Printers brace for Vic workplace manslaughter laws
Controversial new laws being pushed through by the Victorian government on workplace fatalities could have a potentially devastating impact on print business owners, including 20 years jail and $16m in fines.
Under the proposed legislation, which would amend the Occupational Health and Safety Act 2004 (Vic), business owners could be personally liable for manslaughter charges if a staff member dies while working.
There is much controversy surrounding the plan, which business leaders fear could make them responsible and liable even when they have taken all necessary and required steps to ensure workplace safety.
Andrew Macaulay, CEO of the PIAA said, “The Victorian Government faced strong pressure from unions to legislate workplace manslaughter prior to the Victorian election held in November last year.”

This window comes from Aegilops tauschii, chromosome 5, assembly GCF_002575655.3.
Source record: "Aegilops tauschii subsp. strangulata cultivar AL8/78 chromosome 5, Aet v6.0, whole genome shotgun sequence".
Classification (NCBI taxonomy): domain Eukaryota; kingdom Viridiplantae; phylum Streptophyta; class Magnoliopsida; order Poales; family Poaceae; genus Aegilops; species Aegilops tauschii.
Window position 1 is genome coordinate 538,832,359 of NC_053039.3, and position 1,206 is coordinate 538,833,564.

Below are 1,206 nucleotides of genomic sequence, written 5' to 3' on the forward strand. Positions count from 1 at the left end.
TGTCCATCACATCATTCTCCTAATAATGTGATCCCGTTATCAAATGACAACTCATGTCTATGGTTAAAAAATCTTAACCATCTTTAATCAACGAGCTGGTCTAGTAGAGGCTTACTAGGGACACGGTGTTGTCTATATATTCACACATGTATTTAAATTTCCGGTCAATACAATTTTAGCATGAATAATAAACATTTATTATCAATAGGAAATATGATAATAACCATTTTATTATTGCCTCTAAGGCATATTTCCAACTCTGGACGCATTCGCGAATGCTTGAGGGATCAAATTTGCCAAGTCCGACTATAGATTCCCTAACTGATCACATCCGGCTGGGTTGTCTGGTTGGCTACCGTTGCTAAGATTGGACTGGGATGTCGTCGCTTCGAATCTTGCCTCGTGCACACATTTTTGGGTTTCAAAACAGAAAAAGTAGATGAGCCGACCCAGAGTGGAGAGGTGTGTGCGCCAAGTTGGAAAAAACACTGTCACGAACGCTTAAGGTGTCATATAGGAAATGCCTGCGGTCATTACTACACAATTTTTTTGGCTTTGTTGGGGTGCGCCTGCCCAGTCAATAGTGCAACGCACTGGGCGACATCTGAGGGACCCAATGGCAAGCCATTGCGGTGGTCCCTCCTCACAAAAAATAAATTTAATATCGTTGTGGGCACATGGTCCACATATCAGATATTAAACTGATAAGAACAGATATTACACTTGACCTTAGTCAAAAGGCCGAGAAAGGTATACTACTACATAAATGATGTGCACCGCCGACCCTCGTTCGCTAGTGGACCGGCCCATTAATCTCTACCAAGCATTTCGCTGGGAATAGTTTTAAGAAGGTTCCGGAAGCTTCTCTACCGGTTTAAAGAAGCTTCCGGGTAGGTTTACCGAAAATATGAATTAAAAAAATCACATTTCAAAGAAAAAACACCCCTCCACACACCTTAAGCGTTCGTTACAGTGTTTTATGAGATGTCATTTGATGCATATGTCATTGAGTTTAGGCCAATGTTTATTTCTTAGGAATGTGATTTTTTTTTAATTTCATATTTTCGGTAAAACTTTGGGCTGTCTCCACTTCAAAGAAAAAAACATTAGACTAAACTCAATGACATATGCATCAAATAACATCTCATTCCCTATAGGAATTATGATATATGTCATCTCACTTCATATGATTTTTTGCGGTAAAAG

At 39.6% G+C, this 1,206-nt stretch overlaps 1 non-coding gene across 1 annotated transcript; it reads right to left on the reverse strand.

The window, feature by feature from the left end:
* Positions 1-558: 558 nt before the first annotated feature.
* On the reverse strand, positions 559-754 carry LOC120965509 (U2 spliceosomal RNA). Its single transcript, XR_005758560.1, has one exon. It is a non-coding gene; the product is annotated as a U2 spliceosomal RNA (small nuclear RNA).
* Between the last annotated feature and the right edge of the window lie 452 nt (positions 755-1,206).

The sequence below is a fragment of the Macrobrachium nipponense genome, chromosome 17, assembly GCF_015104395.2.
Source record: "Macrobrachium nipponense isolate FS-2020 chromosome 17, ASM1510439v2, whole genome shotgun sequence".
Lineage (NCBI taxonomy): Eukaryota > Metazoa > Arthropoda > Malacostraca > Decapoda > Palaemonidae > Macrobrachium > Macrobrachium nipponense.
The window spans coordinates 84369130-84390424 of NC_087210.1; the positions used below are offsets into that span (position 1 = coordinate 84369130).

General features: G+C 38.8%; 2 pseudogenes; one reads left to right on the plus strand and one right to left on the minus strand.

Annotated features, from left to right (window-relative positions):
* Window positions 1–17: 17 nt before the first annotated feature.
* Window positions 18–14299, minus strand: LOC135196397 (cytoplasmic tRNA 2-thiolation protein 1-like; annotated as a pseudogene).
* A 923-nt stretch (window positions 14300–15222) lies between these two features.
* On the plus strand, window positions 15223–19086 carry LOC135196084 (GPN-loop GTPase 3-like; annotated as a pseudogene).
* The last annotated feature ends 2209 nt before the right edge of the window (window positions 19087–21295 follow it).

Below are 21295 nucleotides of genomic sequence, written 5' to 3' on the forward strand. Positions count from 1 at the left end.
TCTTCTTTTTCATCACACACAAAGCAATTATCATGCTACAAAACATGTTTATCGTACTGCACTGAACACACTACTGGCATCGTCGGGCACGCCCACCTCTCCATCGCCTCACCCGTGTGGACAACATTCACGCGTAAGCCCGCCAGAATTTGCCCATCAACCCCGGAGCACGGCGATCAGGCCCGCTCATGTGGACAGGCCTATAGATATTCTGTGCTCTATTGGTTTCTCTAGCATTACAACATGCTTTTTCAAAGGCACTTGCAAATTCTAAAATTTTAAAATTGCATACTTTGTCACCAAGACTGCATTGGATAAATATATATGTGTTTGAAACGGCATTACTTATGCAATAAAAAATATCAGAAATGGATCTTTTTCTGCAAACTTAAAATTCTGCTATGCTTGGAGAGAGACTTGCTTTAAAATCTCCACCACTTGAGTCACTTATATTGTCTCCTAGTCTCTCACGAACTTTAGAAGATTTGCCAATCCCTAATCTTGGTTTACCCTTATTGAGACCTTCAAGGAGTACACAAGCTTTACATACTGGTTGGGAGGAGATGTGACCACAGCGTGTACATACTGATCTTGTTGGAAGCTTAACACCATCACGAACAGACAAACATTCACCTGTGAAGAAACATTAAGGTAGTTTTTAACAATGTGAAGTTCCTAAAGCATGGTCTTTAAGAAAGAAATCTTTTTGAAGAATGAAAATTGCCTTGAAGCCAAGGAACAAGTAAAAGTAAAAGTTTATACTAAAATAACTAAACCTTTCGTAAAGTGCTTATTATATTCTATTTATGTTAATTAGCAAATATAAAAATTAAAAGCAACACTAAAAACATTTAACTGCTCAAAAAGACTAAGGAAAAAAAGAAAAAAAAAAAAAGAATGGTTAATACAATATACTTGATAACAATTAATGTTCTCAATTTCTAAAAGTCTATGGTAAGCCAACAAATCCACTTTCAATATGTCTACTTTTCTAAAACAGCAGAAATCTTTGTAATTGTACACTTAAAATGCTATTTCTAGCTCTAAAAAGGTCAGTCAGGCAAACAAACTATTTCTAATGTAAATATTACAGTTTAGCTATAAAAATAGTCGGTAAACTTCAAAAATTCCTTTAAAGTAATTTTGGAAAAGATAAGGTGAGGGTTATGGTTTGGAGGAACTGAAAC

Macaulay said, “It now wants to introduce a criminal offence of workplace manslaughter for company owners. This will affect members in printing, publishing and visual communications.
“It is of significant importance to Victorian employers, and PIAA is at the coalface of discussions with Government to protect printers. My team and I will be at PrintEx to discuss this with industry, and we encourage all Victorian printers to talk with PIAA.”
Workplace fatalities in the print, packaging and publishing industries are rare; however, two years ago one person died and two others were injured when an ink mixer undergoing maintenance at a DIC plant was accidentedly started, and last year two workers at the Norske Skog plant in Albury were fatally poisoned through escaping gas.